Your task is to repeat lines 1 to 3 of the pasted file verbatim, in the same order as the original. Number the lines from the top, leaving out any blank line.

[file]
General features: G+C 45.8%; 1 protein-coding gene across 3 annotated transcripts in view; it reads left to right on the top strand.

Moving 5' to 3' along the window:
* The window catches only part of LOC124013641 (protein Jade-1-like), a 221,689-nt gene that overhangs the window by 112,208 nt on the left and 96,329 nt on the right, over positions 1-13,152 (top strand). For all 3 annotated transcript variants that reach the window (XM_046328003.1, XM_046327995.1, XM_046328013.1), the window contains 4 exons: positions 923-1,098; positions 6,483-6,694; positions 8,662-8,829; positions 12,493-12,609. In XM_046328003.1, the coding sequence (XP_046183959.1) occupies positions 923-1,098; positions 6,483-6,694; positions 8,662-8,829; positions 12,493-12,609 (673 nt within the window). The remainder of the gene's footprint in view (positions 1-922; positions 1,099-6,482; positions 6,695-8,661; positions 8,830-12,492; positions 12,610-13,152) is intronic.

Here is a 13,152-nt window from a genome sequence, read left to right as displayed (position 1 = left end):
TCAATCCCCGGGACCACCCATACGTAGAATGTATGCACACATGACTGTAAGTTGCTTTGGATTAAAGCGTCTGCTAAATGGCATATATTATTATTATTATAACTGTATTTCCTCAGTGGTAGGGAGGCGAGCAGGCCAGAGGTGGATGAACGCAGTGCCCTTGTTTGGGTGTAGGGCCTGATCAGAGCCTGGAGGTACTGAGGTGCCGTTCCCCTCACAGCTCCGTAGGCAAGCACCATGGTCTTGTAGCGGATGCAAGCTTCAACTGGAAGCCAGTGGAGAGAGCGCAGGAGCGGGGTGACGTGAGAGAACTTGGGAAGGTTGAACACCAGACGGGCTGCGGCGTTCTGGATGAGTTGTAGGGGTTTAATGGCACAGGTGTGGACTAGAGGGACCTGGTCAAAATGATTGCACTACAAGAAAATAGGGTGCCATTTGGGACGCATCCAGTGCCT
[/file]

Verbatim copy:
General features: G+C 45.8%; 1 protein-coding gene across 3 annotated transcripts in view; it reads left to right on the top strand.

Moving 5' to 3' along the window:
* The window catches only part of LOC124013641 (protein Jade-1-like), a 221,689-nt gene that overhangs the window by 112,208 nt on the left and 96,329 nt on the right, over positions 1-13,152 (top strand). For all 3 annotated transcript variants that reach the window (XM_046328003.1, XM_046327995.1, XM_046328013.1), the window contains 4 exons: positions 923-1,098; positions 6,483-6,694; positions 8,662-8,829; positions 12,493-12,609. In XM_046328003.1, the coding sequence (XP_046183959.1) occupies positions 923-1,098; positions 6,483-6,694; positions 8,662-8,829; positions 12,493-12,609 (673 nt within the window). The remainder of the gene's footprint in view (positions 1-922; positions 1,099-6,482; positions 6,695-8,661; positions 8,830-12,492; positions 12,610-13,152) is intronic.